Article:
Ransomware attack on third-party software continues to claim victims
Separate incidents at two US healthcare organizations may have resulted in the personal data of more than 190,000 patients being compromised following a high-profile cyber-attack against a third-party cloud software provider.
A ransomware attack on Blackbaud in May 2020, saw attackers take control of the company’s servers and encrypt some sets of data.
The software, which provides donor and fundraising management programs for websites, is used by charities and other institutions worldwide.
Four months on, and organizations continue to count the cost of the third-party data breach.
Children’s Minnesota, one of the largest children’s healthcare organizations in the US, recently announced that the personal data of more than 160,000 patients may have been compromised in the incident.
The medical center said it used Blackbaud’s cloud-based software for fundraising activities.
Patient details including names, ages, addresses, medical records, dates of treatments, and medical insurance information were exposed, Children’s Minnesota said in a recent security alert.
“Importantly, financial account, credit card information and Social Security numbers were not contained in the affected Blackbaud database,” the advisory read.
“This incident did not involve any access to our medical systems or electronic health records.”
Separately, Our Lady of the Lake Regional Medical Center in Baton Rouge, Louisiana, also announced this week it had been subject to a breach via the Blackbaud attack.
The medical center’s sister organization, Our Lady of the Lake Foundation, was one of the victims of the Blackbaud breach in May.
The healthcare provider said it had shared some data with the foundation, resulting in the personal details of more than 31,000 patients being exposed.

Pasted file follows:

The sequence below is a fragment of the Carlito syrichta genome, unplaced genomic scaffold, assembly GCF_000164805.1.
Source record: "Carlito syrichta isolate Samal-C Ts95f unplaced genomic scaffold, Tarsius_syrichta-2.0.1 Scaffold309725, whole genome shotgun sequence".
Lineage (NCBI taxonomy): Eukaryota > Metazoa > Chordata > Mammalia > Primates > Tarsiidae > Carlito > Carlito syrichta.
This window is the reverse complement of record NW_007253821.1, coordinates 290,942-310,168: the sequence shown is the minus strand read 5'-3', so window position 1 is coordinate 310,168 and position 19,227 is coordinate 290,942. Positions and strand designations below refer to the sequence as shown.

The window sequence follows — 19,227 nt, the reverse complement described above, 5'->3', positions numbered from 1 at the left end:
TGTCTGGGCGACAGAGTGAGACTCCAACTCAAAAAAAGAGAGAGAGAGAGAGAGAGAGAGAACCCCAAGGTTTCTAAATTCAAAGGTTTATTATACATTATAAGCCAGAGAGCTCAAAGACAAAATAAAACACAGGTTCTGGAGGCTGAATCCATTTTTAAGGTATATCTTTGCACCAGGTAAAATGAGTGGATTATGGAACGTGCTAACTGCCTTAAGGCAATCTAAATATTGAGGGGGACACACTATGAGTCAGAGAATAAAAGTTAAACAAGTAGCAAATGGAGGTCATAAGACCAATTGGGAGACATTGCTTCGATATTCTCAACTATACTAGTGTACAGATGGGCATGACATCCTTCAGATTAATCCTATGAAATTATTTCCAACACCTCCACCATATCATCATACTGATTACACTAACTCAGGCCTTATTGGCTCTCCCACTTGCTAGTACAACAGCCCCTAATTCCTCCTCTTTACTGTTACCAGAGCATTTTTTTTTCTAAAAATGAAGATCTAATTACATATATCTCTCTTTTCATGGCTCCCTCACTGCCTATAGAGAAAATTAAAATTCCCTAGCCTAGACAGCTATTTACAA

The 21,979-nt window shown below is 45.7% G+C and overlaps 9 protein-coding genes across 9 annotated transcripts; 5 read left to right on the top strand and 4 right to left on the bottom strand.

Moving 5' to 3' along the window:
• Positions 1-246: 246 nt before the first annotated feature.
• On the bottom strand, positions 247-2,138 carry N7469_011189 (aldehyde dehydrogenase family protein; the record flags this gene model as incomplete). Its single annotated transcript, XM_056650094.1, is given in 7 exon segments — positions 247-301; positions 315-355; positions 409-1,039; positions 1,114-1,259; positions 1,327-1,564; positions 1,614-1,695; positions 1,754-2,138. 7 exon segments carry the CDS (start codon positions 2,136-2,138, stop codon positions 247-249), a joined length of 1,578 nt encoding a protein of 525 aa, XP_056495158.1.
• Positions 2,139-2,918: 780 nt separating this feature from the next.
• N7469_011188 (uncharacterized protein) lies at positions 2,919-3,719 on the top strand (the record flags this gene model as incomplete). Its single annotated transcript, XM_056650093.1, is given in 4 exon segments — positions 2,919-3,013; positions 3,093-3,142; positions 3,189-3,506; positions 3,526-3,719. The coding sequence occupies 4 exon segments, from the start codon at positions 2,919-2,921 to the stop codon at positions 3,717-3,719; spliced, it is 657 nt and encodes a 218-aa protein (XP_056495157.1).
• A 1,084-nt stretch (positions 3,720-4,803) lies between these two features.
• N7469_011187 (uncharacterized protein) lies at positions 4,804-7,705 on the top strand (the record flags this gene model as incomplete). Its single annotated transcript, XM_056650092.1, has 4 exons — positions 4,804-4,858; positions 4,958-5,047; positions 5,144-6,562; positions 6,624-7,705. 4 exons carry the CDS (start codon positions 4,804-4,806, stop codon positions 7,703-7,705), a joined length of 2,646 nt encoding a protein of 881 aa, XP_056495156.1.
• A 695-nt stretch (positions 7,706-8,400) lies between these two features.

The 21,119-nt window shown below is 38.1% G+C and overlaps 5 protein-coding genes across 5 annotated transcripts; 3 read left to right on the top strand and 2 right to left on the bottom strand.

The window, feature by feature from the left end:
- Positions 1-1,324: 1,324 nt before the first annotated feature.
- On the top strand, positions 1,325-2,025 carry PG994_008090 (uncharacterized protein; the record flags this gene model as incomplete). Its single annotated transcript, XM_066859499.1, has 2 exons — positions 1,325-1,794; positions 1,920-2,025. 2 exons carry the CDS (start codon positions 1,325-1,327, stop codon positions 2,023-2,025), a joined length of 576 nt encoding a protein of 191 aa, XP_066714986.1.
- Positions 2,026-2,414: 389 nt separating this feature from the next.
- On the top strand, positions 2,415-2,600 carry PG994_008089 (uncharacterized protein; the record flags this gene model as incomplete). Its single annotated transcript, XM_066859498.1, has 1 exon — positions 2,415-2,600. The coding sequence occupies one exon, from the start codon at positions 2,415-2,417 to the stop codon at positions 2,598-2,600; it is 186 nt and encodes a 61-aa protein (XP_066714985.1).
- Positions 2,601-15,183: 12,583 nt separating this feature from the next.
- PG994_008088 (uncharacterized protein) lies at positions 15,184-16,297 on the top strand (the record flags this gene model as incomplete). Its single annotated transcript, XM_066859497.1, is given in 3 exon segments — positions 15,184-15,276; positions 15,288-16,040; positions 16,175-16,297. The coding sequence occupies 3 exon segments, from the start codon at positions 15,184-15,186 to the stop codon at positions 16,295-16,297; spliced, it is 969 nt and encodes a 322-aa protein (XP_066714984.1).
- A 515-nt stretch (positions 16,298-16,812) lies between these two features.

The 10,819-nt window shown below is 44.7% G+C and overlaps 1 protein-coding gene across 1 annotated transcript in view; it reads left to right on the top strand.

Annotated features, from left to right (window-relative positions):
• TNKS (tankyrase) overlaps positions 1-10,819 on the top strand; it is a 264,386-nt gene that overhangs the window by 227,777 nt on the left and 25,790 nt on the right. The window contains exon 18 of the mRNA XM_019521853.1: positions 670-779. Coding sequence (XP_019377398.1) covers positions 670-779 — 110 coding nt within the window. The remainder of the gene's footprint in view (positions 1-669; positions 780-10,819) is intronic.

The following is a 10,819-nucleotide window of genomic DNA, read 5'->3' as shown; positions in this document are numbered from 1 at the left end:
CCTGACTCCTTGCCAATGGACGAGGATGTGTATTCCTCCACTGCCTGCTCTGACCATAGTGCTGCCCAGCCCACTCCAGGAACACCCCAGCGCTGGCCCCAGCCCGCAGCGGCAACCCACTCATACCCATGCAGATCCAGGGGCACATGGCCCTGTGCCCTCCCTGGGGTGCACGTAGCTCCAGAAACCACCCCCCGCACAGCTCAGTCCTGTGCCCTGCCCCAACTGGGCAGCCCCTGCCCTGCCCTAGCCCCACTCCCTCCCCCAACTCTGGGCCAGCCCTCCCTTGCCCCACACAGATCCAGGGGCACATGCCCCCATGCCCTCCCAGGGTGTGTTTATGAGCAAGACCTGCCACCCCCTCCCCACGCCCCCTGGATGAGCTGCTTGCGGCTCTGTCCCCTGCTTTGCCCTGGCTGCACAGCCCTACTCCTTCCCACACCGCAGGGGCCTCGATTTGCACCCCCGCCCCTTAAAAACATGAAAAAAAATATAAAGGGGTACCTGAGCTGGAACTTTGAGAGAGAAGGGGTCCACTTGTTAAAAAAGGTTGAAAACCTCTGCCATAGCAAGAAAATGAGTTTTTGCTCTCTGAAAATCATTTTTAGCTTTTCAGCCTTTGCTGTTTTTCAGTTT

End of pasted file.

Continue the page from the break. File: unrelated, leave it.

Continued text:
Leaked data includes names, addresses, phone numbers, and email addresses, as well as “limited” health information such as assigned physician names.
Our Lady of the Lake stressed that no financial records had been affected.
The center also said it was “working with Blackbaud to understand why there was a delay between finding the breach and notifying us, as well as what actions Blackbaud has and is taking to increase its security and prevent future attacks.”
Hundreds of organizations impacted
So far, the Blackbaud incident has affected hundreds of organizations from healthcare providers to universities and other charities.
Last month, two UK charities announced they had been impacted by the breach. The Christie and the Mines Advisory Group, both based in Manchester, both fell victim to the attack.
Blackbaud’s owners paid the ransom, though the official figure has not been reported. As a result, the attackers said they deleted all data.
Due to the size of the incident, however, more and more information is coming to light about those organizations that were affected.
The scale of the Blackbaud breach also raises more questions regarding the use of third-party software.
Jeremy Hendy, CEO at digital risk protection company Skurio, told The Daily Swig: “Breaches often happen through a security failure at a supply chain partner, three or four levels removed from your own organization.
“Healthcare organizations have complex digital ecosystems, with sensitive patient and staff data potentially flowing through thousands of different technologies – many of which may not be visible.
“No matter how good your own network security, someone else may lose your data and bad actors are ready to exploit this, that’s why you need to be securing your data, not just your network.”
Joseph Carson, chief security officer at Thycotic, added: “It is essential to perform a data impact and risk assessment on any software a company decides to use such as what data is being collected, what security controls it has, data integrity and availability such as a strong data backup and resiliency.
“Though it is important to know that not all third-party software is equal – with some coming with security by design enabled, while others offer very basic security controls that are turned off.”